When organizers in Los Angeles proposed to the city this form of urban ephemera, they envisioned more than merely a temporary solution — more than an occasional day of cycling and walking. [3] Instead, the all-volunteer group framed CicLAvia as a program that could contribute to ameliorating multiple urban dilemmas — to improving public health, increasing and enhancing public space, promoting community and economic development, and encouraging pedestrian and bicycle advocacy. By presenting the project as a comprehensive intervention, CicLAvia managed to reframe the funding parameters and to expand the policy implications of the program. [4]

CicLAvia was presented to Mayor Antonio Villaraigosa's office in October 2009, and was — to the group's surprise and delight — immediately adopted as a program goal by the city. Working with the mayor's staff (led by Deputy Mayor for the Environment Romel Pascual), the CicLAvia team spent the next year working through the implementation details. The city agreed to handle police, fire, transit, and other city departments as needed, contributing approximately $200,000 for each event, while CicLAvia agreed to raise money — about $110,000 — for marketing, branding, production, insurance, route expansion and community relations. This unusual division of funding and responsibilities continues as the working template. [5]

CicLAvia, October 10, 2010. [Photo by Gary Leonard]

"Strangely quiet"

CicLAvia’s launch on October 10, 2010, was widely hailed as a success that affirmed the city's readiness to embrace this kind of ephemeral intervention. The coverage emphasized not just the immediate enjoyment of the event but also the possibilities it exemplified about new directions for urban design and social life. An editorial in the Los Angeles Times, which estimated the crowd at 100,000, was effusive. "Angelenos are used to street closures for events like the L.A. Marathon," it said, "but they've never seen anything like CicLAvia.” L.A. Times reporter Joel Rubin described the event as "surreal."  "Unstructured by design, CicLAvia had no planned events. Organizers set up first-aid and information stations, along with portable toilets, at a few points along the route, but for the most part, they left it up to those who showed up to use the streets as they saw fit." Rubin continued, "It all made for a strangely quiet, serene scene. The city's police and fire departments reported no major incidents. Several people said the experience of gliding or strolling along streets empty of motor vehicles amounted to more than just a chance to get some exercise.... People also talked with a sense of surprise that the city felt smaller and more manageable. ..."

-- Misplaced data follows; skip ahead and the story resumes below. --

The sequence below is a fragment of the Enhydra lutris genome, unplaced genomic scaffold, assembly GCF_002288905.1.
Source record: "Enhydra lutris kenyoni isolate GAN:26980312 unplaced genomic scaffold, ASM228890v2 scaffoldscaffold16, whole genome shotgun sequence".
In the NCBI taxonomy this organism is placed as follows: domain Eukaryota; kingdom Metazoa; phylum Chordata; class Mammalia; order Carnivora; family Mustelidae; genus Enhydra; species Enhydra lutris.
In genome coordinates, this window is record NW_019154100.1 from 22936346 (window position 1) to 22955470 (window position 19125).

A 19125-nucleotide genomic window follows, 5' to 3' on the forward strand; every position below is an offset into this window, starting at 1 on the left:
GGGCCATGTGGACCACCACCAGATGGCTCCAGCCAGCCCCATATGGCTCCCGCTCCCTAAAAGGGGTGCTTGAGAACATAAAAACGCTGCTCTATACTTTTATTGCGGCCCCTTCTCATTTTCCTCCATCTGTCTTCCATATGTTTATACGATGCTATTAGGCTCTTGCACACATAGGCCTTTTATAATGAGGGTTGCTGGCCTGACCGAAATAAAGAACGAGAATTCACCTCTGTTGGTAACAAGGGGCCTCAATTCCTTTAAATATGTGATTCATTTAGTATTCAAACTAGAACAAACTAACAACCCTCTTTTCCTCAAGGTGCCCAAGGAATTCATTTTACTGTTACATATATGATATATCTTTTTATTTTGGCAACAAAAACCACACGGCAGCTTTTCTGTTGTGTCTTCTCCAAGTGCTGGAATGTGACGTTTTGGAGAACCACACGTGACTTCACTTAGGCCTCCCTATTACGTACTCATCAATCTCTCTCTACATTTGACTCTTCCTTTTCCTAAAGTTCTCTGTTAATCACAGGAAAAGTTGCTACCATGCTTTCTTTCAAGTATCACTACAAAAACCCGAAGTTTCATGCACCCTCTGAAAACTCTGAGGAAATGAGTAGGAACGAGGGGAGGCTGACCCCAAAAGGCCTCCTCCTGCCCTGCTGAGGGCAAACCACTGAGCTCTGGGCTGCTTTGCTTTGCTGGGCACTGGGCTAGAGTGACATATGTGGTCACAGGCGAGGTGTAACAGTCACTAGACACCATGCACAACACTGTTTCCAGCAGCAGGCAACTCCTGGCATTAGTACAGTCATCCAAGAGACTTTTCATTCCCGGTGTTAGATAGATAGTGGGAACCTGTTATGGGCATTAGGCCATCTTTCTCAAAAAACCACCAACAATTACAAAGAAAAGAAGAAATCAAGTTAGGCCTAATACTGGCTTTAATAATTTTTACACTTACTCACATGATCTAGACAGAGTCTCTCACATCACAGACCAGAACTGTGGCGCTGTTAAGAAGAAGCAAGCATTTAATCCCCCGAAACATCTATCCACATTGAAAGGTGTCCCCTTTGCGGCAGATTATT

With a modest marketing budget (only $44,000 per event) CicLAvia organizers have pulled off an impressive feat: they've launched a strong new brand in a market of 10 million. Not surprisingly, coverage in the traditional press is just a part of the growing recognition; along with television, radio and newspaper attention, CicLAvia has numerous Facebook friends and Twitter followers; a recent YouTube search showed almost 450 videos posted by participants.

This grassroots and viral following has characterized CicLAvia from the start, and it's helped to attract crowds that represent the extraordinary diversity of Los Angeles. And more, as the events increase in size and frequency, the CicLAvia offers Angelenos a glimpse into an alternative future, a demonstration of daily life without the traffic and congestion that today seems such an inevitable part of the city experience. CicLAvia is thus helping to fuel a campaign for change in Los Angeles. Organizers are working with funding from the L.A. County Department of Public Health to provide technical assistance to six additional cities to expand the concept; Santa Monica, Long Beach, Culver City, Pasadena, the San Fernando Valley and other cities and regions are trying to sponsor their own CicLAvias. With three ephemeral interventions — and the fourth this past weekend — CicLAvia is deepening its hold on the imagination of citizens, provoking a new perspective from the corridors of municipal power to the neighborhood streets of the far-flung metropolis.